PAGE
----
Driving instructor Dennis Retera just slid right into pole position in the Guinness Book of World Records for drifting in an electric vehicle, Engadget reports. Using a Porsche Taycan, Retera completed a clean drift for 55 minutes over a mind-blowing distance of 26.2 miles — an unheard-of accomplishment for a fully electric vehicle.
Luckily Porsche captured the entire experience on video so we can watch it unfold. The video doubles as some handy promotional material for the Taycan line, which is the first fully electric car for Porsche. It's enough to make even the staunchest of sportscar fans and EV skeptics into fans.
“No one has ever attempted this with a battery-powered vehicle,” said Brian Propfe, director of the Taycan product line at Porsche. “So today is all about the question: ‘Does the car deliver what it promises? Is it really the sportiest battery-powered vehicle?’”
Given that the drift was ultimately successful, we’d say the Taycan does deliver on its promises... and then some.
Not the longest ever, but still — The Taycan’s drift record is mighty impressive — assuming drifting is more difficult in real life than in Mario Kart 8 Deluxe — doing so for nearly an hour would be a feat requiring both intense focus and a vehicle with really incredible handling.
The new record is only for electric vehicles. That’s spectacular, given how far electric vehicles have come in the last few years — who would’ve thought we’d watch an all-electric Porsche do this already? — but the overall record is much further. The longest drift ever was completed by a BMW M5 over an astounding 8 hours and 232.5 miles.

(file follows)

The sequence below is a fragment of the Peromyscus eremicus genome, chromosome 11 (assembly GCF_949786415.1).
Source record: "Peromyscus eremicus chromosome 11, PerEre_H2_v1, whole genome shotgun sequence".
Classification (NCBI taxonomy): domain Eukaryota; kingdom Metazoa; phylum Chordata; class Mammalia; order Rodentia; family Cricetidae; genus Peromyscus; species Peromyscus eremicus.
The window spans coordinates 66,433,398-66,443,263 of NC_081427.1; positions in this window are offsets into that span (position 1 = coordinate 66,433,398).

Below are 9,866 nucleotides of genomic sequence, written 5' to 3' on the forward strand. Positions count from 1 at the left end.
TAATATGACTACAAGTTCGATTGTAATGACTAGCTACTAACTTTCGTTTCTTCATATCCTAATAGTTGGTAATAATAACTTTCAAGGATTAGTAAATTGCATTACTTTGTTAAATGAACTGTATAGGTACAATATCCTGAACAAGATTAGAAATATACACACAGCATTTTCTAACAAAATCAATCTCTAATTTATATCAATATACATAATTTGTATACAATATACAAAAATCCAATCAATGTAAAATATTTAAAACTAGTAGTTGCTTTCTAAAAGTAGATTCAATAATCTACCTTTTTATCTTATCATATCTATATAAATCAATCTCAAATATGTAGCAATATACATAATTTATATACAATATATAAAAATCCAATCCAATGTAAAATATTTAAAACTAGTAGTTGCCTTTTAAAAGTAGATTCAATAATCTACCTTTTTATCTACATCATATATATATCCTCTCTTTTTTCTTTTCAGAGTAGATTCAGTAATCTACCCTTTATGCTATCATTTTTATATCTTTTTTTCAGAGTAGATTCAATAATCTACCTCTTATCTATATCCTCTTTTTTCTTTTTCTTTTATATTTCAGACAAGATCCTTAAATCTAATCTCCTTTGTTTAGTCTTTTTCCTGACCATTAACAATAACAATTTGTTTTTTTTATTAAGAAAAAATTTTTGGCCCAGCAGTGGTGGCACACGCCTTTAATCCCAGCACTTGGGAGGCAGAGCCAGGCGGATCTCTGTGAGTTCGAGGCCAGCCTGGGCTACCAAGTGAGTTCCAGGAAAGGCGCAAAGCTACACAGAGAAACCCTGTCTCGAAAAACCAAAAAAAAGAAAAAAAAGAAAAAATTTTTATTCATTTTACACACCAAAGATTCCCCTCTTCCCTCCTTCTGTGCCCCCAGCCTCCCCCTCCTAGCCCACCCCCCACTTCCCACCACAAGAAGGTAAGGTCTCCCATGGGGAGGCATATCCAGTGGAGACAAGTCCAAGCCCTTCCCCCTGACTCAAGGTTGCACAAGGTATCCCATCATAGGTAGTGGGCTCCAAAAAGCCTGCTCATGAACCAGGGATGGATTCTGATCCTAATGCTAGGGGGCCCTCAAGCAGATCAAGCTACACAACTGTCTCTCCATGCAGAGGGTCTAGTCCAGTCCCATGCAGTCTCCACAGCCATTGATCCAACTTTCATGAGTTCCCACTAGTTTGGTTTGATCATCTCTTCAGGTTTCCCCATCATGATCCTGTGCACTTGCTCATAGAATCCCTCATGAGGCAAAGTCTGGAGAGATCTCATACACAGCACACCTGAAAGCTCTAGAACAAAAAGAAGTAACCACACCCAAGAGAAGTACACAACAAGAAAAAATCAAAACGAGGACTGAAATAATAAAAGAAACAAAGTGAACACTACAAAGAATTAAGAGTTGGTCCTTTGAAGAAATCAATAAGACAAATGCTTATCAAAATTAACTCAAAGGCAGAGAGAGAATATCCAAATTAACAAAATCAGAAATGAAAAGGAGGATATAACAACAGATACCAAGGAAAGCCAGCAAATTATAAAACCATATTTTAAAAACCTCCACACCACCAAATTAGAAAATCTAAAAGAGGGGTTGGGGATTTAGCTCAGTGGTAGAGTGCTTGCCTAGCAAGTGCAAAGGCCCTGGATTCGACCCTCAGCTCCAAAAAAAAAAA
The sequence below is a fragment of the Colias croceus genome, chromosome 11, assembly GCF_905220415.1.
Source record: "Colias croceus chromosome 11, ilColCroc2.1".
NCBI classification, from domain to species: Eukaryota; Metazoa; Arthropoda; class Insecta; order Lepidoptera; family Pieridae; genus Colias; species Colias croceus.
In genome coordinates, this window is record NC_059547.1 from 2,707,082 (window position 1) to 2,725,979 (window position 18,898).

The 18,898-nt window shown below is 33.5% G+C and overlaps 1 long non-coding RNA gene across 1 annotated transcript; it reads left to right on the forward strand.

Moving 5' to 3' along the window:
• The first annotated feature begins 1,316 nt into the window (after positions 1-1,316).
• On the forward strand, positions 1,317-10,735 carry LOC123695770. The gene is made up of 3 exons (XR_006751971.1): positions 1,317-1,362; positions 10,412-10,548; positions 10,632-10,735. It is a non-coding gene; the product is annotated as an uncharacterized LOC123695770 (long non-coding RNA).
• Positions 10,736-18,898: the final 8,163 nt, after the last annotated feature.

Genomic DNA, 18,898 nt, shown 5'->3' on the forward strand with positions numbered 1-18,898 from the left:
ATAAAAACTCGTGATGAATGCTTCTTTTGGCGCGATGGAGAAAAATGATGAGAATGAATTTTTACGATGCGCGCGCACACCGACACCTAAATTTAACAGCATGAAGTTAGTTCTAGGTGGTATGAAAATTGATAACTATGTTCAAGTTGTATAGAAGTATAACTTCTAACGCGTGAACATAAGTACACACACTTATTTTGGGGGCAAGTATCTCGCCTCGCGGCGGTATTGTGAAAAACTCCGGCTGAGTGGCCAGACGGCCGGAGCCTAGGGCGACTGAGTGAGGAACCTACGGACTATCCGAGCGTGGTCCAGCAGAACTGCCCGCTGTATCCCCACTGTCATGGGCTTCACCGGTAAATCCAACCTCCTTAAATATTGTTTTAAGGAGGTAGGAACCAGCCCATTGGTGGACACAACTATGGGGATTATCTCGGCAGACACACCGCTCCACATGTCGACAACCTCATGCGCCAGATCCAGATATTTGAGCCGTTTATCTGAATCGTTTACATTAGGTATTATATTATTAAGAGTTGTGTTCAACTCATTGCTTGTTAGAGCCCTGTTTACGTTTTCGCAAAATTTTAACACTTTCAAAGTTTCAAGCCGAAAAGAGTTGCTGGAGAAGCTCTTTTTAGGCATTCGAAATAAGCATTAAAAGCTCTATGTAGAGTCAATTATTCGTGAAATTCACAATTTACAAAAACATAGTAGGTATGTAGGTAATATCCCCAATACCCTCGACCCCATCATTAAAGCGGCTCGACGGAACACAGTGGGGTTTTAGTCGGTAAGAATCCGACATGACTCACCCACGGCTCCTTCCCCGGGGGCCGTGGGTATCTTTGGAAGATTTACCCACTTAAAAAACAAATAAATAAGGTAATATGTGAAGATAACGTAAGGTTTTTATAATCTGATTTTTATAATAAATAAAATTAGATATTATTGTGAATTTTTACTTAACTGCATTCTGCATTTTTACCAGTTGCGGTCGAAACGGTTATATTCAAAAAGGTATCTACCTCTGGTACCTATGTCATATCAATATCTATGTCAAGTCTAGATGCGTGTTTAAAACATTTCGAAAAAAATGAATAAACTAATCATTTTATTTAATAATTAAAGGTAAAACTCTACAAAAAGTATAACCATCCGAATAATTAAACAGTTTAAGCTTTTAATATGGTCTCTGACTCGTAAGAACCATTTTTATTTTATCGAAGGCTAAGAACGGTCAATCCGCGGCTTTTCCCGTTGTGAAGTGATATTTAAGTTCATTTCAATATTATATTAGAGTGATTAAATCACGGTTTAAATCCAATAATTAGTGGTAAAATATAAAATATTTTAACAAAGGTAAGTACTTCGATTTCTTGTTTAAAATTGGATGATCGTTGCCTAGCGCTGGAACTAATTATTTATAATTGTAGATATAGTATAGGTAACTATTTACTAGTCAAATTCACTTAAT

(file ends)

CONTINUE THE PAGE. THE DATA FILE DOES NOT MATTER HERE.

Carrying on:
Take a look at this thing — Porsche took its sweet time releasing a line of all-electric vehicles, and for good reason. The Taycan isn’t just any electric vehicle — it’s a highly polished experience that lives up to the Porsche name.
Porsche isn’t exactly pulling the same sales numbers as the likes of Tesla; a little less than 5,000 Taycans were delivered in the first half of 2020. Launching an electric vehicle in the midst of a pandemic could have had something to do with these numbers, as well as the car’s starting price of $152,000. Not exactly an everyday car for the average person.
2020 has been a huge year for electric vehicles, especially for brands that haven’t traditionally taken part in the market. Even the iconic Hummer has made its way back into the fold in all-electric form. If this is a hint at our electrified motoring future, we're all for it.